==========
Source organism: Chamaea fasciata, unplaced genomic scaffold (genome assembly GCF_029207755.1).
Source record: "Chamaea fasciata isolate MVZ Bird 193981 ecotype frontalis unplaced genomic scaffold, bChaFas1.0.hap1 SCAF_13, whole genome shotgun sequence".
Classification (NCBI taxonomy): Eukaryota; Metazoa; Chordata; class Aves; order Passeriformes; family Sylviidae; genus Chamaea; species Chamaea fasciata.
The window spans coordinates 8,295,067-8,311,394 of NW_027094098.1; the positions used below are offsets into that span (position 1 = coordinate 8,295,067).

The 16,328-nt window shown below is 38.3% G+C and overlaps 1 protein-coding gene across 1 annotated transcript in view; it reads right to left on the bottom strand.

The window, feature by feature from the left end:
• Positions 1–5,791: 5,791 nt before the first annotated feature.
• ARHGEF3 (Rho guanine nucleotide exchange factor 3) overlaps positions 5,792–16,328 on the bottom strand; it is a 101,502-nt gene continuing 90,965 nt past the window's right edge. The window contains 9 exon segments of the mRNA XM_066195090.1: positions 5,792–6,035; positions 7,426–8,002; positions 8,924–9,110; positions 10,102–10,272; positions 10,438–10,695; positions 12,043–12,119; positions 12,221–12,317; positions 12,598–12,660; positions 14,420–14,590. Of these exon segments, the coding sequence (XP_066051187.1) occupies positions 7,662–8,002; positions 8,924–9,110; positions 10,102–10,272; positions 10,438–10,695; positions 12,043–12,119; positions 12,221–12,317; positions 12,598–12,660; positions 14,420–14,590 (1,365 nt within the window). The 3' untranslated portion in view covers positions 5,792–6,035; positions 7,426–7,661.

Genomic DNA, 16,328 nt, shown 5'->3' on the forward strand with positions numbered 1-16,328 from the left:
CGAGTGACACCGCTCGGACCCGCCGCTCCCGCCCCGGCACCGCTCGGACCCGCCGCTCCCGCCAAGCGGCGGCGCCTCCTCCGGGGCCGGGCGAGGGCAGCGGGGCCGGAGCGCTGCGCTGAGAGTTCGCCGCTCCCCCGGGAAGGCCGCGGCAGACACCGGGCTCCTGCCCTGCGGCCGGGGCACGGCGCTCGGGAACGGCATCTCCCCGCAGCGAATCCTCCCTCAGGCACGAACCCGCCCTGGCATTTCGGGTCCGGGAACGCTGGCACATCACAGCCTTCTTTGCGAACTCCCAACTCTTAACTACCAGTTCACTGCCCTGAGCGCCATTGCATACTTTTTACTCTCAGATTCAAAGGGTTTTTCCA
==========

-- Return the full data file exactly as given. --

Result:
Source organism: Chamaea fasciata, unplaced genomic scaffold (genome assembly GCF_029207755.1).
Source record: "Chamaea fasciata isolate MVZ Bird 193981 ecotype frontalis unplaced genomic scaffold, bChaFas1.0.hap1 SCAF_13, whole genome shotgun sequence".
Classification (NCBI taxonomy): Eukaryota; Metazoa; Chordata; class Aves; order Passeriformes; family Sylviidae; genus Chamaea; species Chamaea fasciata.
The window spans coordinates 8,295,067-8,311,394 of NW_027094098.1; the positions used below are offsets into that span (position 1 = coordinate 8,295,067).

The 16,328-nt window shown below is 38.3% G+C and overlaps 1 protein-coding gene across 1 annotated transcript in view; it reads right to left on the bottom strand.

The window, feature by feature from the left end:
• Positions 1–5,791: 5,791 nt before the first annotated feature.
• ARHGEF3 (Rho guanine nucleotide exchange factor 3) overlaps positions 5,792–16,328 on the bottom strand; it is a 101,502-nt gene continuing 90,965 nt past the window's right edge. The window contains 9 exon segments of the mRNA XM_066195090.1: positions 5,792–6,035; positions 7,426–8,002; positions 8,924–9,110; positions 10,102–10,272; positions 10,438–10,695; positions 12,043–12,119; positions 12,221–12,317; positions 12,598–12,660; positions 14,420–14,590. Of these exon segments, the coding sequence (XP_066051187.1) occupies positions 7,662–8,002; positions 8,924–9,110; positions 10,102–10,272; positions 10,438–10,695; positions 12,043–12,119; positions 12,221–12,317; positions 12,598–12,660; positions 14,420–14,590 (1,365 nt within the window). The 3' untranslated portion in view covers positions 5,792–6,035; positions 7,426–7,661.

Genomic DNA, 16,328 nt, shown 5'->3' on the forward strand with positions numbered 1-16,328 from the left:
CGAGTGACACCGCTCGGACCCGCCGCTCCCGCCCCGGCACCGCTCGGACCCGCCGCTCCCGCCAAGCGGCGGCGCCTCCTCCGGGGCCGGGCGAGGGCAGCGGGGCCGGAGCGCTGCGCTGAGAGTTCGCCGCTCCCCCGGGAAGGCCGCGGCAGACACCGGGCTCCTGCCCTGCGGCCGGGGCACGGCGCTCGGGAACGGCATCTCCCCGCAGCGAATCCTCCCTCAGGCACGAACCCGCCCTGGCATTTCGGGTCCGGGAACGCTGGCACATCACAGCCTTCTTTGCGAACTCCCAACTCTTAACTACCAGTTCACTGCCCTGAGCGCCATTGCATACTTTTTACTCTCAGATTCAAAGGGTTTTTCCA